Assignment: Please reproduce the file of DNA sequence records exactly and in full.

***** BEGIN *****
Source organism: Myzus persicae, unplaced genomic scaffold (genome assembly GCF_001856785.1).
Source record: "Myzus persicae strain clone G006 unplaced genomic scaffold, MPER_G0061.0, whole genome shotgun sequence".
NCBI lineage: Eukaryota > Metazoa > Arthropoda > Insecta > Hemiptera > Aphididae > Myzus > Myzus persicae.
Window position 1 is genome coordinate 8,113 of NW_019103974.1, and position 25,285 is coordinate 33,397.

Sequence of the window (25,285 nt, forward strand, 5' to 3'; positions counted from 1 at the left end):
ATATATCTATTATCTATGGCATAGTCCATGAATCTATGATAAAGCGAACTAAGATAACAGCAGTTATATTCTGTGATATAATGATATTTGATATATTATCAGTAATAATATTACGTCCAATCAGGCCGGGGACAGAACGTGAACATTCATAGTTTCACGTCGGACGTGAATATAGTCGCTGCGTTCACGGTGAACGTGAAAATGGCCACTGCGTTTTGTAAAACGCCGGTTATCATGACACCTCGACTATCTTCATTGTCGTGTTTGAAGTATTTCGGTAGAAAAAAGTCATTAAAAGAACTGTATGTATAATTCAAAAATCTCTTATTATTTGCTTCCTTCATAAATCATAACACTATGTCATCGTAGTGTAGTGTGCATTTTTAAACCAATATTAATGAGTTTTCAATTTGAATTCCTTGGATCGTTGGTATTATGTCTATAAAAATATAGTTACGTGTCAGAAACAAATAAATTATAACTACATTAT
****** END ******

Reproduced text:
Source organism: Myzus persicae, unplaced genomic scaffold (genome assembly GCF_001856785.1).
Source record: "Myzus persicae strain clone G006 unplaced genomic scaffold, MPER_G0061.0, whole genome shotgun sequence".
NCBI lineage: Eukaryota > Metazoa > Arthropoda > Insecta > Hemiptera > Aphididae > Myzus > Myzus persicae.
Window position 1 is genome coordinate 8,113 of NW_019103974.1, and position 25,285 is coordinate 33,397.

Sequence of the window (25,285 nt, forward strand, 5' to 3'; positions counted from 1 at the left end):
ATATATCTATTATCTATGGCATAGTCCATGAATCTATGATAAAGCGAACTAAGATAACAGCAGTTATATTCTGTGATATAATGATATTTGATATATTATCAGTAATAATATTACGTCCAATCAGGCCGGGGACAGAACGTGAACATTCATAGTTTCACGTCGGACGTGAATATAGTCGCTGCGTTCACGGTGAACGTGAAAATGGCCACTGCGTTTTGTAAAACGCCGGTTATCATGACACCTCGACTATCTTCATTGTCGTGTTTGAAGTATTTCGGTAGAAAAAAGTCATTAAAAGAACTGTATGTATAATTCAAAAATCTCTTATTATTTGCTTCCTTCATAAATCATAACACTATGTCATCGTAGTGTAGTGTGCATTTTTAAACCAATATTAATGAGTTTTCAATTTGAATTCCTTGGATCGTTGGTATTATGTCTATAAAAATATAGTTACGTGTCAGAAACAAATAAATTATAACTACATTAT